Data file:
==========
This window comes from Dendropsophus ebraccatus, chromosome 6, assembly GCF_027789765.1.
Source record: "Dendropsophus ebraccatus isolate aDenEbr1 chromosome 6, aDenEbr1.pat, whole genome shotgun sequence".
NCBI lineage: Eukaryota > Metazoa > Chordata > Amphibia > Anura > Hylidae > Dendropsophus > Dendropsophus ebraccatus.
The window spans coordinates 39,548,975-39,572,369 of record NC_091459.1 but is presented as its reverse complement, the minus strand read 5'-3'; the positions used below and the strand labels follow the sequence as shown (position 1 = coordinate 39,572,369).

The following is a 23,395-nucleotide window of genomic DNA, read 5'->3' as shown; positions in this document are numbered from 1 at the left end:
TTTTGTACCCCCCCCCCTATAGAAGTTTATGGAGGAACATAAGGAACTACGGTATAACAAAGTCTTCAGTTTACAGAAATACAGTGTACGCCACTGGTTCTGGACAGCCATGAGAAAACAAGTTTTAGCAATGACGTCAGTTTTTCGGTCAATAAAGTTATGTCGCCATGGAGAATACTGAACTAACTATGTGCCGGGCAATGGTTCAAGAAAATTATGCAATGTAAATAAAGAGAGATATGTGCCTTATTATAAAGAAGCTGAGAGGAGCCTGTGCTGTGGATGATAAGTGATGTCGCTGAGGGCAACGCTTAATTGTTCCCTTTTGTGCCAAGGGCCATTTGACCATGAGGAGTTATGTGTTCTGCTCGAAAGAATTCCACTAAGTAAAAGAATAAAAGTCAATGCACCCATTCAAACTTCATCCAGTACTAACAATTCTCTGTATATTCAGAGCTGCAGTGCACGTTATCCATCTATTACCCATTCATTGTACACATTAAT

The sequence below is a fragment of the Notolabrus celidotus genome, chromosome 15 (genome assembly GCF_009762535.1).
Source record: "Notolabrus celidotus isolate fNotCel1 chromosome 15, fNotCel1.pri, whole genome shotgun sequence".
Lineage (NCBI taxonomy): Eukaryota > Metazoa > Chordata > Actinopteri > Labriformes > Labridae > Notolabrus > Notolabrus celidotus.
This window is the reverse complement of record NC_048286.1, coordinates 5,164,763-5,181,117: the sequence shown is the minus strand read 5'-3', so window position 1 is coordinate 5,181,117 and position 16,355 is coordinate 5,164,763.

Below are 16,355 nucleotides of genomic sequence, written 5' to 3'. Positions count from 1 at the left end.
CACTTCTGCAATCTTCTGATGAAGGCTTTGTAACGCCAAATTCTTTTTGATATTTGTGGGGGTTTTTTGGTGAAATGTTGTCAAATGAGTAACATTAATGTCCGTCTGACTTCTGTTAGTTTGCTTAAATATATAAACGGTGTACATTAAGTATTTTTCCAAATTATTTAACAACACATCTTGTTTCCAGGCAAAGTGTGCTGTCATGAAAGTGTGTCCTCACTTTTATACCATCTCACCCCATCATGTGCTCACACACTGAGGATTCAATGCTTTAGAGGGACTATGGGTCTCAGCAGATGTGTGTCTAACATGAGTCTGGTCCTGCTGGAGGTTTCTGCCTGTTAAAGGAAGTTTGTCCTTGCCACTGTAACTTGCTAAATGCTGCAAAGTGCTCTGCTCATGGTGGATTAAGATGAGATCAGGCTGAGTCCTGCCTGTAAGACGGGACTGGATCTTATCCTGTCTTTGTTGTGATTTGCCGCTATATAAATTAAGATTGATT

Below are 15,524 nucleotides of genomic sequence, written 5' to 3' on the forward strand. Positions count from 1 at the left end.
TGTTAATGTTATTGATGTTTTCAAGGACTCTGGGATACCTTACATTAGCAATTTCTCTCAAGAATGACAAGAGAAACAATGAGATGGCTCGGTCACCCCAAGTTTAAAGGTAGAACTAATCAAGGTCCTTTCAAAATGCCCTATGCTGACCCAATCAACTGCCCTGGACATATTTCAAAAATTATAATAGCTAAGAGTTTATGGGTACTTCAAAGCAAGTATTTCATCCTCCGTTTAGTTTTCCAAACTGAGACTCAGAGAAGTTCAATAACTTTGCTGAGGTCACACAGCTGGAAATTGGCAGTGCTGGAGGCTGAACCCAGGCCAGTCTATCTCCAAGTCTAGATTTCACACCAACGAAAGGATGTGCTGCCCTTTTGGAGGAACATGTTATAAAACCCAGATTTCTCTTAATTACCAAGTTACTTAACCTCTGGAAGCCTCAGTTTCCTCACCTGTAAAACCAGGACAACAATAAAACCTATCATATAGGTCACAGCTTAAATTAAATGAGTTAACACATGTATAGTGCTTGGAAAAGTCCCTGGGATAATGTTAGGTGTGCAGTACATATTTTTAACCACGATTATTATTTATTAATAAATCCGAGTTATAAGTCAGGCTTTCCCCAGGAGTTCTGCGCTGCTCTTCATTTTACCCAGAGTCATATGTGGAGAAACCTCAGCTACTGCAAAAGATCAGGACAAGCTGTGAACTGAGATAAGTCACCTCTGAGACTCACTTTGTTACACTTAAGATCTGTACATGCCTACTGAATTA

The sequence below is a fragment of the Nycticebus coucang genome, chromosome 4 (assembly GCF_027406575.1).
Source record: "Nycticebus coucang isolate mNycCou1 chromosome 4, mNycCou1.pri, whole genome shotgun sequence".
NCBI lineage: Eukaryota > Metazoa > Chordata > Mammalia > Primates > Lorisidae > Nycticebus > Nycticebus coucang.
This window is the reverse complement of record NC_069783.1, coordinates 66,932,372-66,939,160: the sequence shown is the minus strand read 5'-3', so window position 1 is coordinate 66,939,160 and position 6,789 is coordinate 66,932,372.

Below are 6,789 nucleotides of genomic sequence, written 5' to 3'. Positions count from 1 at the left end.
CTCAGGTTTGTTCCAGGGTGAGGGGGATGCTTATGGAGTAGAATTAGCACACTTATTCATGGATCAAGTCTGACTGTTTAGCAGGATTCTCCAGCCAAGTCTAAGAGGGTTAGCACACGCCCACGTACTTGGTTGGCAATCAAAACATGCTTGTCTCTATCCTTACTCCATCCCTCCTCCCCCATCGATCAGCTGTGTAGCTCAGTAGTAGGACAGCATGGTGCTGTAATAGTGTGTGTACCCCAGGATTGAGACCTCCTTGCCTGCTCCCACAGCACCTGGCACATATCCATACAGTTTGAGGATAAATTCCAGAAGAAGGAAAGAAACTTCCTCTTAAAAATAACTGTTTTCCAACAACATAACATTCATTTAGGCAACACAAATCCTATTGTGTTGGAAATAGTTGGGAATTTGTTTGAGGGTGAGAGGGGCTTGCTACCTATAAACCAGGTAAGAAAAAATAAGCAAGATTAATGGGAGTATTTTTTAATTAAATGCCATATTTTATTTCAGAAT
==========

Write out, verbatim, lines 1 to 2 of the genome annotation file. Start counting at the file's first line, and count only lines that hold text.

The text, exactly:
This window comes from Dendropsophus ebraccatus, chromosome 6, assembly GCF_027789765.1.
Source record: "Dendropsophus ebraccatus isolate aDenEbr1 chromosome 6, aDenEbr1.pat, whole genome shotgun sequence".